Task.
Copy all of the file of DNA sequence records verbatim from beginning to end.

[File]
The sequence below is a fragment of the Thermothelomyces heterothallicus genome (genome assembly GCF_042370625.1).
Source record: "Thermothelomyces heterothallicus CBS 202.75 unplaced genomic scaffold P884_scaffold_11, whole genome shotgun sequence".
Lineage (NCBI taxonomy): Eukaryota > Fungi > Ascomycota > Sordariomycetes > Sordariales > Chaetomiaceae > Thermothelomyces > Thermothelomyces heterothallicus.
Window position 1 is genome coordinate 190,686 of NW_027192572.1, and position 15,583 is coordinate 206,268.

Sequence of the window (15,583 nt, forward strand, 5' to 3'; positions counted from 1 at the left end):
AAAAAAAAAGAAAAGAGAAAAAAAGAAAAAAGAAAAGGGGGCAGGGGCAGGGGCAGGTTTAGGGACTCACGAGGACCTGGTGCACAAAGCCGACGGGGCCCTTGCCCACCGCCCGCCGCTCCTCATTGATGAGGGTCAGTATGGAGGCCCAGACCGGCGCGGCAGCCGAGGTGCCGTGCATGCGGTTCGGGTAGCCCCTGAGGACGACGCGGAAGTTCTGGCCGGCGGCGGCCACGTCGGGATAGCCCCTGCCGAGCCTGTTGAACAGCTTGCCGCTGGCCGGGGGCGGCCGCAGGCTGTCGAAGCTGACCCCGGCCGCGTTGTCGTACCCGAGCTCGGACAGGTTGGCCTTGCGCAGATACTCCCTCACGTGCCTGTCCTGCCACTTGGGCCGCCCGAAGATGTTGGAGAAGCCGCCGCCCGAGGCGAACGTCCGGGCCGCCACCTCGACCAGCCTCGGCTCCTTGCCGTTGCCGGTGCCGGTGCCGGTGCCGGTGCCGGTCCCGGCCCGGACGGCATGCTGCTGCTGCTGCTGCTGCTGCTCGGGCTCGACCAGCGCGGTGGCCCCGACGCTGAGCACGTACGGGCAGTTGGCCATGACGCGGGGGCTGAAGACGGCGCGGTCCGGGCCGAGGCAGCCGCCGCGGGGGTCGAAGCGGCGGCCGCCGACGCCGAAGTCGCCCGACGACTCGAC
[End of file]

The sequence below is a fragment of the Thermothelomyces heterothallicus genome (genome assembly GCF_042370625.1).
Source record: "Thermothelomyces heterothallicus CBS 202.75 unplaced genomic scaffold P884_scaffold_11, whole genome shotgun sequence".
Lineage (NCBI taxonomy): Eukaryota > Fungi > Ascomycota > Sordariomycetes > Sordariales > Chaetomiaceae > Thermothelomyces > Thermothelomyces heterothallicus.
Window position 1 is genome coordinate 190,686 of NW_027192572.1, and position 15,583 is coordinate 206,268.

Sequence of the window (15,583 nt, forward strand, 5' to 3'; positions counted from 1 at the left end):
AAAAAAAAAGAAAAGAGAAAAAAAGAAAAAAGAAAAGGGGGCAGGGGCAGGGGCAGGTTTAGGGACTCACGAGGACCTGGTGCACAAAGCCGACGGGGCCCTTGCCCACCGCCCGCCGCTCCTCATTGATGAGGGTCAGTATGGAGGCCCAGACCGGCGCGGCAGCCGAGGTGCCGTGCATGCGGTTCGGGTAGCCCCTGAGGACGACGCGGAAGTTCTGGCCGGCGGCGGCCACGTCGGGATAGCCCCTGCCGAGCCTGTTGAACAGCTTGCCGCTGGCCGGGGGCGGCCGCAGGCTGTCGAAGCTGACCCCGGCCGCGTTGTCGTACCCGAGCTCGGACAGGTTGGCCTTGCGCAGATACTCCCTCACGTGCCTGTCCTGCCACTTGGGCCGCCCGAAGATGTTGGAGAAGCCGCCGCCCGAGGCGAACGTCCGGGCCGCCACCTCGACCAGCCTCGGCTCCTTGCCGTTGCCGGTGCCGGTGCCGGTGCCGGTGCCGGTCCCGGCCCGGACGGCATGCTGCTGCTGCTGCTGCTGCTGCTCGGGCTCGACCAGCGCGGTGGCCCCGACGCTGAGCACGTACGGGCAGTTGGCCATGACGCGGGGGCTGAAGACGGCGCGGTCCGGGCCGAGGCAGCCGCCGCGGGGGTCGAAGCGGCGGCCGCCGACGCCGAAGTCGCCCGACGACTCGAC